There are few administrative initiatives that might prove more challenging to more of your employees in more departments than the launch or changeover of an ERP system. Don’t get me wrong -- in time you’ll all feel that it’s totally worth it in terms of enhanced productivity and accuracy. It’s just that you’ll all work up a sweat getting there.
In an earlier blog post I described your Enterprise Resource Planning system as being the brain center of your company. So an ERP implementation is a little like brain surgery -- rather complex,, but with the potential for an incredible outcome. Here are a few guidelines for a successful “surgery.”
Make it a SMART move. When the time comes for implementation of a new ERP solution, you’ll know it. But it’s equally important to know what you hope to achieve. That means setting goals. Not a pie-in-the- sky wish list, but realistic expectations that won’t confound your team.
All expectations should be stated simply and clearly by using SMART goals. Those are written directions that are Specific, Measurable, Agreed-Upon by all stakeholders, Realistic and Time-based.
Here are a couple examples of well-written SMART goals for ERP implementation:
“One hundred percent of new sales must be entered in the new ERP system starting June 1.”
“We will decrease picking process time for customer deliveries by 20 percent within three months.”
Both examples are straightforward. As long as they’re realistic and have been agreed-upon by those who’ll use the system, they work. Now that you know what you’re doing, it’s time to start doing it.
Gather the right team. An ERP implementation can take several months or longer. That’s why the team you put together is so important. Each member should be collaborative, energetic, positive and an expert in their field. All viewpoints should be encouraged and taken into serious consideration. Roles should be clearly defined and team members should be able to work well with and for the project lead. His or her responsibility is to take in all input and make sure the project moves forward on time and as smoothly as possible. Your project lead will also hire outside resources as needed.
Clean up your data. “Garbage in, garbage out.” Take the time needed to remove duplicate vendors and customer information and rid your system of all other sources of irrelevant and junkie data. This will make implementation and reconciliation a lot easier.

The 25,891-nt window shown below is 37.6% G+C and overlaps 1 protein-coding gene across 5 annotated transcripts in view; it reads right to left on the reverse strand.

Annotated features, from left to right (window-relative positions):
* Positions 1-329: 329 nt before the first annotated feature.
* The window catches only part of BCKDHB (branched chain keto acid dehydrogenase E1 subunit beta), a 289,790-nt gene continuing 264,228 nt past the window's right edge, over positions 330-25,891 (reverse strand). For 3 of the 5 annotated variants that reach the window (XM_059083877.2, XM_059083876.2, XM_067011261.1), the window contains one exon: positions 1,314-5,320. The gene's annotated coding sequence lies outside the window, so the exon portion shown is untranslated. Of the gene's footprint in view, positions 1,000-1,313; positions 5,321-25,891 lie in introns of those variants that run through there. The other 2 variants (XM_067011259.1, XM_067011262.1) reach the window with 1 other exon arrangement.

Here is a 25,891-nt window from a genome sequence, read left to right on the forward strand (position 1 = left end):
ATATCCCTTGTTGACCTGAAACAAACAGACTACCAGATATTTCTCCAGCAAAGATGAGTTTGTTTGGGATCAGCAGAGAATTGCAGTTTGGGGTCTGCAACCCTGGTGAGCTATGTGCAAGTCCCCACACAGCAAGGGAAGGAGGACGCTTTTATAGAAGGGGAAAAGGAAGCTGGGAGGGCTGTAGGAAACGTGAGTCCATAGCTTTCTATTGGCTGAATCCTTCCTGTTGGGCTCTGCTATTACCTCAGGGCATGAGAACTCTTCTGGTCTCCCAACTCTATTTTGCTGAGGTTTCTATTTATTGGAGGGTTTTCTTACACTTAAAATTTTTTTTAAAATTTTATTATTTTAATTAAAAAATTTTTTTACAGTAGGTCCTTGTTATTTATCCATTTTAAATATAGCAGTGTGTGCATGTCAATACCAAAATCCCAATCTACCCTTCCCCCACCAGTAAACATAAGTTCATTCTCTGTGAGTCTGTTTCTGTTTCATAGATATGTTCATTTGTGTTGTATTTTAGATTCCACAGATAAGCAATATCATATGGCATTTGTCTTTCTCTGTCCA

Test, test, test. Dedicate enough time to walk through your major business processes within the new system well before launch date. Create a test plan early in the process and work it. This is the time to make mistakes and changes. Waiting until you are processing live is costly and time consuming and can bruise or break customer relations.
Craft a training plan. Nothing can kill morale and slow productivity faster than insufficiently trained users of the new system. Even the best solution is useless if your employees don’t know how to properly use it. They will blame the system and give up or -- worse -- quit altogether.
Create a communications plan. Remember that SMART goal about making sure your efforts are agreed-upon? That imperative continues as the new system gets built and integrated into your business processes. Plan ahead how you’re going to regularly communicate with stakeholders about project status, milestones, setbacks, deadlines and next moves.
Identify risks. Yes, of course there are risks. That comes with the territory, no matter how well you’ve planned. It’s important for your team to stay positive, but it’s only by considering worst-case scenarios and the obstacles you might face that you can plan your response before you’re in the midst of battle.
Again, your new ERP is totally worth what you’re about to go up against, but it will be much less of a challenge if you follow these few sensible guidelines. Happy implementation!
David Singletary is a software project manager at Wiss & Company LLP with over 20 years’ experience in project management. You can contact him at (973) 994-9400 or at firstname.lastname@example.org.